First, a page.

Though I’ve been a Calvary Chapel pastor for nearly five years, this year will be my first time attending the Pastors and Leaders Conference. So I’ve been thinking about the theme, “The Power of the Gospel.”
Power. Good News. These are culturally loaded ideas.
They are not technical terms with stable meanings across the globe. For most people, they are subjective.
When someone hears the word “power,” countless experiences spring into action that flavor the meaning. Wounds are opened, and bitterness comes out to play. Wounds that were given by people with “power.”
I’m not a world traveler, but these past seven years I’ve been doing life together with the Hungarian people. It’s given me a whole new perspective about power, and how for many people, maybe most people, it is not a good thing.
Maybe you’ve been a Christian for awhile and you know Romans 1:16:
“For I am not ashamed of the gospel, for it is the power of God for salvation to everyone who believes, to the Jew first and also to the Greek.”
But pause for a minute and try to consider what power likely means to the majority of the world, and even to many in America today.
The powerful use their influence, their might, their ability to their own advantage. Power is leveraged against the weak. Those who have it wield it to gain more of it. It’s feared. It’s harmful. And those who have it are distrusted because of it.
Power is distasteful to many people. We should realize this when we speak of the power of the gospel. This is to say nothing of historical abuses of power by those who claimed to represent the gospel. The message of Romans 1:16 is indeed glorious, but it is also an alien concept to most. Power and good news rarely walk together in our world.
And that is precisely where the beauty of the gospel blossoms.
A lot has been said and written about this word, “power.” The transliteration, dynamis, informs the English word “dynamite.” But we must not make the error of reading modern concepts backwards into first century Palestine. Paul knew nothing about dynamite when he wrote to the Christians in Rome.
The idea simply is power. Ability. Force. Might. It speaks of having the innate capacity to bring about change, to effect change by the actions taken.
But power doesn’t exist in a vacuum. In our world it is most often tied to people who use it in harmful, selfish ways. Physical abuse by those in power. Emotional abuse by those in power. Systemic abuse by those in power. Political corruption by those in power. Economic corruption by those in power.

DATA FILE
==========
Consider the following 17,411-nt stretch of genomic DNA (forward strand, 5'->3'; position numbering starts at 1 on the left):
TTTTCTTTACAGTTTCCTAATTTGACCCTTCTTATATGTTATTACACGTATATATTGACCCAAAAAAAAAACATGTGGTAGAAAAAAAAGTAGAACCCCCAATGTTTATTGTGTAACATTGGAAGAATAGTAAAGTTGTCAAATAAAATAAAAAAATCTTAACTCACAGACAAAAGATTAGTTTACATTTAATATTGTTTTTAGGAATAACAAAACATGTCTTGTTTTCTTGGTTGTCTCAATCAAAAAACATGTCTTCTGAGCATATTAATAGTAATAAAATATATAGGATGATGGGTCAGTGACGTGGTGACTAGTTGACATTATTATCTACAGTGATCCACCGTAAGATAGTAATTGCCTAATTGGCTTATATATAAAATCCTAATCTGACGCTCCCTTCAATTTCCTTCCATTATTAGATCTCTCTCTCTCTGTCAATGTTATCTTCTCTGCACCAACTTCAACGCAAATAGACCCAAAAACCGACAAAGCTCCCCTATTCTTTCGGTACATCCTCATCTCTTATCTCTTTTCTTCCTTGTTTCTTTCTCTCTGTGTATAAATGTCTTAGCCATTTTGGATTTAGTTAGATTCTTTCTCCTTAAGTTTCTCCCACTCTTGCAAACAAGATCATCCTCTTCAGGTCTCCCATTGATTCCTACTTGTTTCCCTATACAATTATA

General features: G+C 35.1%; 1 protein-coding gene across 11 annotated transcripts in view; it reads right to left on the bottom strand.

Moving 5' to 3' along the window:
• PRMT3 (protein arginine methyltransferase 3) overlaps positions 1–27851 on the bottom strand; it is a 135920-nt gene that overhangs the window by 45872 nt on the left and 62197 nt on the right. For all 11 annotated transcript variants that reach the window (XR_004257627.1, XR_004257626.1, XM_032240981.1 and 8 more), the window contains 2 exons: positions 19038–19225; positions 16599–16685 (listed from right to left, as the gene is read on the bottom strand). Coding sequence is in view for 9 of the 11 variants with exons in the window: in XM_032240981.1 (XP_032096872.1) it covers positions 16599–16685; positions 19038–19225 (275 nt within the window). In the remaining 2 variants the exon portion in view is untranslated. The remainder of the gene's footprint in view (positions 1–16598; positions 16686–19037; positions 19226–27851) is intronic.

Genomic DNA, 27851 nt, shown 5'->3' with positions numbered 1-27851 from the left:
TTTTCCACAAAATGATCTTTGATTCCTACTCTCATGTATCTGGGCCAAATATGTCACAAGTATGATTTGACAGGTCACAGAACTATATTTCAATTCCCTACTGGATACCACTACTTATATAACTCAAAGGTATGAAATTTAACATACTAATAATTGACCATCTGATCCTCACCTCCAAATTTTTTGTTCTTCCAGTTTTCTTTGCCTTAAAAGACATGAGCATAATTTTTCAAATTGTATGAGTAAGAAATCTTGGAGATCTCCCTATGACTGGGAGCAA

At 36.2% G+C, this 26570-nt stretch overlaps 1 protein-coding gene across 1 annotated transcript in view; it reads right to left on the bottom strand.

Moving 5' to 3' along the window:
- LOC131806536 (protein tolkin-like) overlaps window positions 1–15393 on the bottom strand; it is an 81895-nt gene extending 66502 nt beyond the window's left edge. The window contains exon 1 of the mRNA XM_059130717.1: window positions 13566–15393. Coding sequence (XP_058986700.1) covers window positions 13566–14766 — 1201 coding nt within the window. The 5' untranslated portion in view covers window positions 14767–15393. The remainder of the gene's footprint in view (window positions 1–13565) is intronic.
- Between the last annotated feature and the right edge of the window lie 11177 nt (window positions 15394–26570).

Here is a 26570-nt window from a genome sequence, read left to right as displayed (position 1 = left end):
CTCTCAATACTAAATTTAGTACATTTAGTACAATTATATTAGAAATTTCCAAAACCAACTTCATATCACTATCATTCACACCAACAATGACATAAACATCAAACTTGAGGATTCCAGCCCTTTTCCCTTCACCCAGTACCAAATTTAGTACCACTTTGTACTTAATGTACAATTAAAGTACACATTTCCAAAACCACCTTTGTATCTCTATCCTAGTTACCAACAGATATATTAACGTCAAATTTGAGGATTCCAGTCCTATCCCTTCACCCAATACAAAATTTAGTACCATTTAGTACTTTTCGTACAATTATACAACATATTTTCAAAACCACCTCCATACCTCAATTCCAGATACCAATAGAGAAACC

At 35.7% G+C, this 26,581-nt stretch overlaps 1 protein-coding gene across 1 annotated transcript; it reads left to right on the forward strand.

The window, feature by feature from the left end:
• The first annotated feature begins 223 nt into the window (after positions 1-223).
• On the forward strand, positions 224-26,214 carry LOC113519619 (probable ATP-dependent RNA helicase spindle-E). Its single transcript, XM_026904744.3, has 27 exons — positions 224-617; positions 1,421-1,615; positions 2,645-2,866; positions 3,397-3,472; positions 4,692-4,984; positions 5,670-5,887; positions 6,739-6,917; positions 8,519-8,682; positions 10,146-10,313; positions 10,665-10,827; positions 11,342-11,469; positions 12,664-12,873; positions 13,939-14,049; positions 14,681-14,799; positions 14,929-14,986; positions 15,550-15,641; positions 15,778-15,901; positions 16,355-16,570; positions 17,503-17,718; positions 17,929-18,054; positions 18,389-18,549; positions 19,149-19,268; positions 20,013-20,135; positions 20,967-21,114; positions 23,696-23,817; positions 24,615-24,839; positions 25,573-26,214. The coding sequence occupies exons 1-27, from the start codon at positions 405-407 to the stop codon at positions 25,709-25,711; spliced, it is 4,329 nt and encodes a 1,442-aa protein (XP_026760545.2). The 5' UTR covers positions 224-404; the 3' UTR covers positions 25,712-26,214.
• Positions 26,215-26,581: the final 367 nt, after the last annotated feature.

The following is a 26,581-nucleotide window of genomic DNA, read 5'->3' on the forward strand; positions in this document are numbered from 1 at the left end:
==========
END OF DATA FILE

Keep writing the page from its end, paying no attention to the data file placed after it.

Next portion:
But our God, the God of the Bible, wields His awesome power in a way that is very different than the human authorities who have given us such terrible examples.
God expresses His power in the form of good news. That also is an alien concept. It seems that the only “good” news we get is when we hear something positive from a friend or family member. Many are abandoning the world’s news outlets altogether as the crisis-for-cash industry is finally being seen for what it is.
Yet that is God’s message, good news. And it’s a message infused with His own might, authority and ability. The good news of Jesus goes with, and in, the power of God.
And it is a message for salvation.
In our english Bibles “salvation” isn’t always referring to spiritual salvation. Sometimes it means being kept or preserved from worldly harm. But here in Romans 1:16, it is in fact the “salvation” we as followers of Jesus rest our lives upon.
It’s the salvation that uproots us from the realm of darkness and plants anew into the kingdom of Jesus (Colossians 1:13). It’s the ultimate rescue, the way out everyone who has known fear and oppression longs for. It is the light of day at the end of the valley of the shadow of death. It is a person, and the message of Him is indeed good news, full of God’s power.
It turns out that the God of the Bible, who is said to have all authority, who declares the beginning from the end, and who is the only redeemer (Isaiah 44:6-8), has chosen to use His power for our good. This shatters our worldly experience which tells us that the interests of the powerful and the good of the many are mutually exclusive. God’s ways really are different than our ways! (Isaiah 55:8-9)
In a world where the powerful serve themselves, the God of the Bible, the most powerful of all, expresses His power through care for others. Others who can add nothing to Him and need everything from Him. His power frees the captive (Isaiah 61:1; Luke 4:18). His power uplifts the oppressed (Psalm 9:9-10). His power gives the orphan a family (2 Corinthians 6:18). His power is good news for the salvation of all who believe.
What seems unbelievable is exactly what must be believed.
I wonder if our enemy has intentionally corrupted the idea of power among humanity in order to drive people away from anyone powerful, including God Himself. If you want to keep people from the water of life, try to poison the well.
It seems too good to be true. But what we hope would be true turns out to be exactly the message we’ve received. The all-powerful God has acted in the person and work of Jesus. Forgiveness has been purchased through the Son’s offering of His own life for us all. New life is secured by the Son’s bodily resurrection from the dead.
Just as Abraham hoped against hope and believed that this God could do what He promised (Romans 4:18), we too can enter into what seems impossible, trusting someone in power, by believing the good news of Jesus. Because you are not trusting just anyone, but the One who in His power gave Himself for you, in His power, took His life back from grave (John 10:17-18), and in His power, sends this good news out to all, for anyone who will believe.